Well, take it—all junk—and give me five dollars. You’re not buying only junk, you’re buying junked lives. And more—you’ll see—you’re buying bitterness. Buying a plow to plow your own children under, buying the arms and spirits that might have saved you. Five dollars, not four. I can’t haul ’em back—Well, take ’em for four. But I warn you, you’re buying what will plow your own children under. And you won’t see. You can’t see. Take ’em for four. Now, what’ll you give me for the team and wagon? Those fine bays, matched they are, matched in color, matched the way they walk, stride to stride. In the stiff pull—straining hams and buttocks, split-second timed together. And in the morning, the light of them, bay light. They look over the fence sniffing for us, and the stiff ears swivel to hear us, and the black forelocks! I’ve got a girl. She likes to braid the manes and forelocks, put little red bows on them. Likes to do it. Not any more. I could tell you a funny story about that girl and that off bay. Would make you laugh. Off horse is eight, near is ten, but might have been twin colts the way they work together. See? The teeth. Sound all over. Deep lungs. Feet fair and clean. How much? Ten dollars? For both? And the wagon —- Oh, Jesus Christ! I’d shoot ’em for dog feed first. Oh, take ’em! Take ’em quick, mister. You’re buying a little girl plaiting the forelocks, taking off her hair ribbon to make bows, standing back, head cocked, rubbing the soft noses with her cheek. You’re buying years of work, toil in the sun; you’re buying a sorrow that can’t talk. But watch it, mister. There’s a premium goes with this pile of junk and the bay horses—so beautiful—a packet of bitterness to grow in your house and to flower, some day. We could have saved you, but you cut us down, and soon you will be cut down and there’l l be none of us to save you.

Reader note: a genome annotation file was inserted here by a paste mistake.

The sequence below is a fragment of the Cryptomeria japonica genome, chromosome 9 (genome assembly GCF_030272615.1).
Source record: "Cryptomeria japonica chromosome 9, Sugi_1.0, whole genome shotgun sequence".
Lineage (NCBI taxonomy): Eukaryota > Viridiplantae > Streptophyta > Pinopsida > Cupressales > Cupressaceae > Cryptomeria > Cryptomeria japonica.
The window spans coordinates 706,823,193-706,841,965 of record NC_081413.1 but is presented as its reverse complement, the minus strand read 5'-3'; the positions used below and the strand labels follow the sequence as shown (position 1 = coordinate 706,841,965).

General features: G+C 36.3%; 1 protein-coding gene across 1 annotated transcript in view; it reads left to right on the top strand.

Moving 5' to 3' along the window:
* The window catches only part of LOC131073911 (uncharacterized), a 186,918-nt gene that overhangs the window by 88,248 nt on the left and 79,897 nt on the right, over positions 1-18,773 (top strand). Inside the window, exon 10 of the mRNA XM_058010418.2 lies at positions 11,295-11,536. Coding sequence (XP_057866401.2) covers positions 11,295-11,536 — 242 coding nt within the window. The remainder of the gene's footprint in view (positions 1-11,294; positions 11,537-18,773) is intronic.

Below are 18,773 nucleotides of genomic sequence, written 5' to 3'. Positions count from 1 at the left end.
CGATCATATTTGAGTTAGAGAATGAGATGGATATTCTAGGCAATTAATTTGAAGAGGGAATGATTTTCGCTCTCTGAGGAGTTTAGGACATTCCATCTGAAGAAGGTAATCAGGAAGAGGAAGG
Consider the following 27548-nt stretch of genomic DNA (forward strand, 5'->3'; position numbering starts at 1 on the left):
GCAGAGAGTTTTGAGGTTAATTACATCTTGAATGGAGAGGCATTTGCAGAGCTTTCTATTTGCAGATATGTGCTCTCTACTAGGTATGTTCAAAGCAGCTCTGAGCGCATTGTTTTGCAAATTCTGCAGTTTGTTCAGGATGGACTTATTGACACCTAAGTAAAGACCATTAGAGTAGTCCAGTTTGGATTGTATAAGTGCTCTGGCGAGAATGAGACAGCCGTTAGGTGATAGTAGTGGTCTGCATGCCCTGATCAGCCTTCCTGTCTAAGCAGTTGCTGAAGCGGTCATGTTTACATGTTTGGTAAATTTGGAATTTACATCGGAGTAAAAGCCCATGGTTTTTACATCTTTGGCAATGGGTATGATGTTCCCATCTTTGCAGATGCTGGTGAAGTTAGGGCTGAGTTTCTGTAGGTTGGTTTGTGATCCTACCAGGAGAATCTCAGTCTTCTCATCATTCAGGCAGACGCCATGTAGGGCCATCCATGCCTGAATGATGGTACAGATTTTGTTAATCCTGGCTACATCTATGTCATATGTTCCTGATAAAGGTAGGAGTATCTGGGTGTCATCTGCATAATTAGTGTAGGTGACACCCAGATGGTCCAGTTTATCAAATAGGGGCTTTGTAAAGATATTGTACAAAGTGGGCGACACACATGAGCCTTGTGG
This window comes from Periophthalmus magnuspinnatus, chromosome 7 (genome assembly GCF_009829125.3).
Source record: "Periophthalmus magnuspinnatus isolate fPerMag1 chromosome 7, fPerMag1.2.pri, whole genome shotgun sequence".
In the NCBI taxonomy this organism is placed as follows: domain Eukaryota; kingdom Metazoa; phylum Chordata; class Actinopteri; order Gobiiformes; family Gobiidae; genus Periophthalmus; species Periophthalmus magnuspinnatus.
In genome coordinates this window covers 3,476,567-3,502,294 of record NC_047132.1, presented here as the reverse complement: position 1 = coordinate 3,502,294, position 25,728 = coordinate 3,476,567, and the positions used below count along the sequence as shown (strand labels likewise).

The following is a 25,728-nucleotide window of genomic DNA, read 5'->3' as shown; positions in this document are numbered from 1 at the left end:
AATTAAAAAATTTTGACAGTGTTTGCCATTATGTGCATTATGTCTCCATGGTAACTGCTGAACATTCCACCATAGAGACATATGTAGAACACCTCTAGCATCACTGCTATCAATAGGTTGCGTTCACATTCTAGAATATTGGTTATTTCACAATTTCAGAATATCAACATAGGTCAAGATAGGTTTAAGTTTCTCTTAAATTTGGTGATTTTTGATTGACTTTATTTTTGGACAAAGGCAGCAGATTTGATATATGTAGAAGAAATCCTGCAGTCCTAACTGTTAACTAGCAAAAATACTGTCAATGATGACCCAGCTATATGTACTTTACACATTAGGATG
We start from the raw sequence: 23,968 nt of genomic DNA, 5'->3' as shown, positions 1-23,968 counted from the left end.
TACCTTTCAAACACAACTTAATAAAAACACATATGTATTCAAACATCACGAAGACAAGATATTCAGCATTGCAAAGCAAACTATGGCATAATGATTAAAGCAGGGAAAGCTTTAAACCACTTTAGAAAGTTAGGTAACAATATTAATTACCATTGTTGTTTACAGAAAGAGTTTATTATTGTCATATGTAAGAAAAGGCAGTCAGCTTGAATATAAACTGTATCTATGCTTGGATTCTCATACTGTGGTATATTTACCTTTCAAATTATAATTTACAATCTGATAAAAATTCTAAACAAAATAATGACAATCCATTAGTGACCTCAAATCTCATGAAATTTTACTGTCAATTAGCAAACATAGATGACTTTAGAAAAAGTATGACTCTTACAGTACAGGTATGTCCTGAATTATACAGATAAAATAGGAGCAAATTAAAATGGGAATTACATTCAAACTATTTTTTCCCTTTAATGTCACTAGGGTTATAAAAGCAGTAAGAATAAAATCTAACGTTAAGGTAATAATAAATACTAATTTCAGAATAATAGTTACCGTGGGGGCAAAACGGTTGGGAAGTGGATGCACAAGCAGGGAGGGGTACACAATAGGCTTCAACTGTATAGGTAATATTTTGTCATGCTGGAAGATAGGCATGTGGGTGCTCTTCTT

And the tenant men came walking back, hands in their pockets, hats pulled down. Some bought a pint and drank it fast to make the impact hard and stunning. They didn’t sing or pick the guitars. They walked back to their farms, hands in pockets and heads down, shoes kicking the red dust up.

Maybe we can start again, in the new rich land—in California, where the fruit grows. We’ll start over.

But you can’t start. Only a baby can start. You and me—why, we’re all that’s been. The anger of a moment, the thousand pictures, that’s us. This land, this red land, is us; and the flood years and the dust years and the drought years are us. We can’t start again. The bitterness we sold to the junk man—he got it all right, but we have it still. And when the owner told us to go, that’s us; and when the tractor hit the house, that’s us until we’re dead. To California or any place—every one a drum major leading a parade of hurts, marching with our bitterness. And some day—the armies of bitterness will all be going the same way. And they’ll all walk together, and there’ll be a dead terror from it.